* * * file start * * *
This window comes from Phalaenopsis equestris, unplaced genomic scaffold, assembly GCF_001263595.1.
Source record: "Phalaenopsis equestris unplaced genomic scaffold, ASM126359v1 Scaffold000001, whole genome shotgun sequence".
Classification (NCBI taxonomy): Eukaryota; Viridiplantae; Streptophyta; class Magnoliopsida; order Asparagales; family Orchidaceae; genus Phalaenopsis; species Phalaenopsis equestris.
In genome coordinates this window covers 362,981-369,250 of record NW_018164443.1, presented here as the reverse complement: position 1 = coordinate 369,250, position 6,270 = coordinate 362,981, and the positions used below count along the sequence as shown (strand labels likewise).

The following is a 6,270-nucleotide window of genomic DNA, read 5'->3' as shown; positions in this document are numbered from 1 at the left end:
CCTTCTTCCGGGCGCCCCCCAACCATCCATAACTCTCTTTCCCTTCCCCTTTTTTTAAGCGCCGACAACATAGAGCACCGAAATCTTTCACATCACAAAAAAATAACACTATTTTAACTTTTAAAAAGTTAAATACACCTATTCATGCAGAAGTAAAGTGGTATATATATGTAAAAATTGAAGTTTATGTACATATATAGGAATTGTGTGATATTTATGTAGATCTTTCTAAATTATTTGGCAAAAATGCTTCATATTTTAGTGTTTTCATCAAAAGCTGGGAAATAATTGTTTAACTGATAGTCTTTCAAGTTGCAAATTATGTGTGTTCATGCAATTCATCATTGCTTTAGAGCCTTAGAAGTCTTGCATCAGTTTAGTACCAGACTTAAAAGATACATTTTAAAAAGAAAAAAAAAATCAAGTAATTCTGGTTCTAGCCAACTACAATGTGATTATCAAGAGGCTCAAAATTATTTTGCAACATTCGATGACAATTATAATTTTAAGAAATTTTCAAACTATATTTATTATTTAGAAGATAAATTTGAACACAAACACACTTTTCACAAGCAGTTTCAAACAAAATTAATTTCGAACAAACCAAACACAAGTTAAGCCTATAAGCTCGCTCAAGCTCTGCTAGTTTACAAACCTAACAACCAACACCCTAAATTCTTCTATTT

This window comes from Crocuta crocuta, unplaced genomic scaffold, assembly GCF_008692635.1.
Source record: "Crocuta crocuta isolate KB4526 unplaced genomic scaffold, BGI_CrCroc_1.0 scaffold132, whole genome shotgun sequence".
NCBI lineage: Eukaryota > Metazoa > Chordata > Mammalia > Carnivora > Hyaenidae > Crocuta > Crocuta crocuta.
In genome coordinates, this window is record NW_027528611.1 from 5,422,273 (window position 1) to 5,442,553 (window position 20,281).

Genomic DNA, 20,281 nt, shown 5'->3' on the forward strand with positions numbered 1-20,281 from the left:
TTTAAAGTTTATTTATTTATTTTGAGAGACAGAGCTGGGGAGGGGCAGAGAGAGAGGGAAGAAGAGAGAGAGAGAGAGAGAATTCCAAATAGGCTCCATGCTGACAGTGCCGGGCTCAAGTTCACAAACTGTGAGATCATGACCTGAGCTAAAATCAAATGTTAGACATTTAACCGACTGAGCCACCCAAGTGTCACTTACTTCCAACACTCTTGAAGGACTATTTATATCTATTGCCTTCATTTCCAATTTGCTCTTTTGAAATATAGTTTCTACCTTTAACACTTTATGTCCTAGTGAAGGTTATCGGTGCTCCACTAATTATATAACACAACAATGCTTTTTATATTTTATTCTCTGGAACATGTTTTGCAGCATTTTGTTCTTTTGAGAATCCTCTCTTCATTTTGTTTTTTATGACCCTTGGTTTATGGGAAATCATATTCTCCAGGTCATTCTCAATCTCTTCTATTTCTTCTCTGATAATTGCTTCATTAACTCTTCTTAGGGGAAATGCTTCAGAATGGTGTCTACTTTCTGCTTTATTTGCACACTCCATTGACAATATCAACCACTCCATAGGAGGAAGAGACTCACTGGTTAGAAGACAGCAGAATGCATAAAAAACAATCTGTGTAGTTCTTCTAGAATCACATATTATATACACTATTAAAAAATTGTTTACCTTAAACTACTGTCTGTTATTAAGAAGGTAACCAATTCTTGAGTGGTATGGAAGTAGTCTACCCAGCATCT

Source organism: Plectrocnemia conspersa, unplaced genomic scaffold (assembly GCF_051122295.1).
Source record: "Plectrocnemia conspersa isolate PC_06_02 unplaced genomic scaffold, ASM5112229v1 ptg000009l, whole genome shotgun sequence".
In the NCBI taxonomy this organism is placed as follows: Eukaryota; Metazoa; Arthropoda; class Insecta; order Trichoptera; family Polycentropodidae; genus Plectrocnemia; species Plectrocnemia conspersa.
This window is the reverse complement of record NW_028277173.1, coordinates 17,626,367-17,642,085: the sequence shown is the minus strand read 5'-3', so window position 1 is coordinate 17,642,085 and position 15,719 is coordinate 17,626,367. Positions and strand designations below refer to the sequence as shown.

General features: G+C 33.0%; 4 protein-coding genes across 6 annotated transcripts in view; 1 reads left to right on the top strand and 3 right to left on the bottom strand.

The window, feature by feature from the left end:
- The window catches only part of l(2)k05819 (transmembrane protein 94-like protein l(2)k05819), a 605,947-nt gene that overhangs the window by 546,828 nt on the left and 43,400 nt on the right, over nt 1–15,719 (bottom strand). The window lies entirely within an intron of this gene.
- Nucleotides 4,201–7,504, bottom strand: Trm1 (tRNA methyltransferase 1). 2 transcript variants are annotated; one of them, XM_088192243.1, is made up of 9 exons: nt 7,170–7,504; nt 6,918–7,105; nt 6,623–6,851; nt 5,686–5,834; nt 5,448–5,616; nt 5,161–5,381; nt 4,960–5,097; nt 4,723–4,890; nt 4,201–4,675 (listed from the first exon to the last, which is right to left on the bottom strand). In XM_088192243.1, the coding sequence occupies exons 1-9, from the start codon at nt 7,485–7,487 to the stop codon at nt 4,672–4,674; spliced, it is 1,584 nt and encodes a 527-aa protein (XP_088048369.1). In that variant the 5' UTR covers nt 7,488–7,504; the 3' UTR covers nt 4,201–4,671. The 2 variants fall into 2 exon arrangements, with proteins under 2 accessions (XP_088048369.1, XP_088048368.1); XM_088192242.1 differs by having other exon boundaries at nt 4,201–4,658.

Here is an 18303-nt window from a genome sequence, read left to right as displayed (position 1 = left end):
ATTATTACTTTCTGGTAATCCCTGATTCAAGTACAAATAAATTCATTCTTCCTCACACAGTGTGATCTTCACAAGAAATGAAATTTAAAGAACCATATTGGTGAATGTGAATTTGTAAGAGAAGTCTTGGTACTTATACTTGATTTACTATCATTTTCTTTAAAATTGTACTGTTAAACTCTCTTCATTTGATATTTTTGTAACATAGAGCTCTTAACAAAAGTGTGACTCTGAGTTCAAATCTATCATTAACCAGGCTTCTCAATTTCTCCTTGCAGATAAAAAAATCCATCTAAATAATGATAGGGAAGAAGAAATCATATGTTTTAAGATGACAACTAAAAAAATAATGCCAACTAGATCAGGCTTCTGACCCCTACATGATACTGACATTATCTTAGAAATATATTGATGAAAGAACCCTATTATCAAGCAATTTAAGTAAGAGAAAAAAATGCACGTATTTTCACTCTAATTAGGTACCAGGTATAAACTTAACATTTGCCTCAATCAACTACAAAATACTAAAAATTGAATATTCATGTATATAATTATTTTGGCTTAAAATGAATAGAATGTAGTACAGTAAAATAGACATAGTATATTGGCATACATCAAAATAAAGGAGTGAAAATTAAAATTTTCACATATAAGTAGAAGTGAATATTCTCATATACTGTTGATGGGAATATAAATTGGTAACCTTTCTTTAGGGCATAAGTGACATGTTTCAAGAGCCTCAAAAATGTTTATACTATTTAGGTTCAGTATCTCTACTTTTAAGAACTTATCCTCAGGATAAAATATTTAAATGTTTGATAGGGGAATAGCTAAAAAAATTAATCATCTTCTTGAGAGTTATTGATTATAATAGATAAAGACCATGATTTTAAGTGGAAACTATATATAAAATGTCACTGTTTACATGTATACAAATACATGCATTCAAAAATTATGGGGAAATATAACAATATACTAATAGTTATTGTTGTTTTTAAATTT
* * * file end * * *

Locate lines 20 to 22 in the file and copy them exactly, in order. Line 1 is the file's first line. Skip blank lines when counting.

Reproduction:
- Nucleotides 4,201–7,504, bottom strand: Trm1 (tRNA methyltransferase 1). 2 transcript variants are annotated; one of them, XM_088192243.1, is made up of 9 exons: nt 7,170–7,504; nt 6,918–7,105; nt 6,623–6,851; nt 5,686–5,834; nt 5,448–5,616; nt 5,161–5,381; nt 4,960–5,097; nt 4,723–4,890; nt 4,201–4,675 (listed from the first exon to the last, which is right to left on the bottom strand). In XM_088192243.1, the coding sequence occupies exons 1-9, from the start codon at nt 7,485–7,487 to the stop codon at nt 4,672–4,674; spliced, it is 1,584 nt and encodes a 527-aa protein (XP_088048369.1). In that variant the 5' UTR covers nt 7,488–7,504; the 3' UTR covers nt 4,201–4,671. The 2 variants fall into 2 exon arrangements, with proteins under 2 accessions (XP_088048369.1, XP_088048368.1); XM_088192242.1 differs by having other exon boundaries at nt 4,201–4,658.

Here is an 18303-nt window from a genome sequence, read left to right as displayed (position 1 = left end):
ATTATTACTTTCTGGTAATCCCTGATTCAAGTACAAATAAATTCATTCTTCCTCACACAGTGTGATCTTCACAAGAAATGAAATTTAAAGAACCATATTGGTGAATGTGAATTTGTAAGAGAAGTCTTGGTACTTATACTTGATTTACTATCATTTTCTTTAAAATTGTACTGTTAAACTCTCTTCATTTGATATTTTTGTAACATAGAGCTCTTAACAAAAGTGTGACTCTGAGTTCAAATCTATCATTAACCAGGCTTCTCAATTTCTCCTTGCAGATAAAAAAATCCATCTAAATAATGATAGGGAAGAAGAAATCATATGTTTTAAGATGACAACTAAAAAAATAATGCCAACTAGATCAGGCTTCTGACCCCTACATGATACTGACATTATCTTAGAAATATATTGATGAAAGAACCCTATTATCAAGCAATTTAAGTAAGAGAAAAAAATGCACGTATTTTCACTCTAATTAGGTACCAGGTATAAACTTAACATTTGCCTCAATCAACTACAAAATACTAAAAATTGAATATTCATGTATATAATTATTTTGGCTTAAAATGAATAGAATGTAGTACAGTAAAATAGACATAGTATATTGGCATACATCAAAATAAAGGAGTGAAAATTAAAATTTTCACATATAAGTAGAAGTGAATATTCTCATATACTGTTGATGGGAATATAAATTGGTAACCTTTCTTTAGGGCATAAGTGACATGTTTCAAGAGCCTCAAAAATGTTTATACTATTTAGGTTCAGTATCTCTACTTTTAAGAACTTATCCTCAGGATAAAATATTTAAATGTTTGATAGGGGAATAGCTAAAAAAATTAATCATCTTCTTGAGAGTTATTGATTATAATAGATAAAGACCATGATTTTAAGTGGAAACTATATATAAAATGTCACTGTTTACATGTATACAAATACATGCATTCAAAAATTATGGGGAAATATAACAATATACTAATAGTTATTGTTGTTTTTAAATTT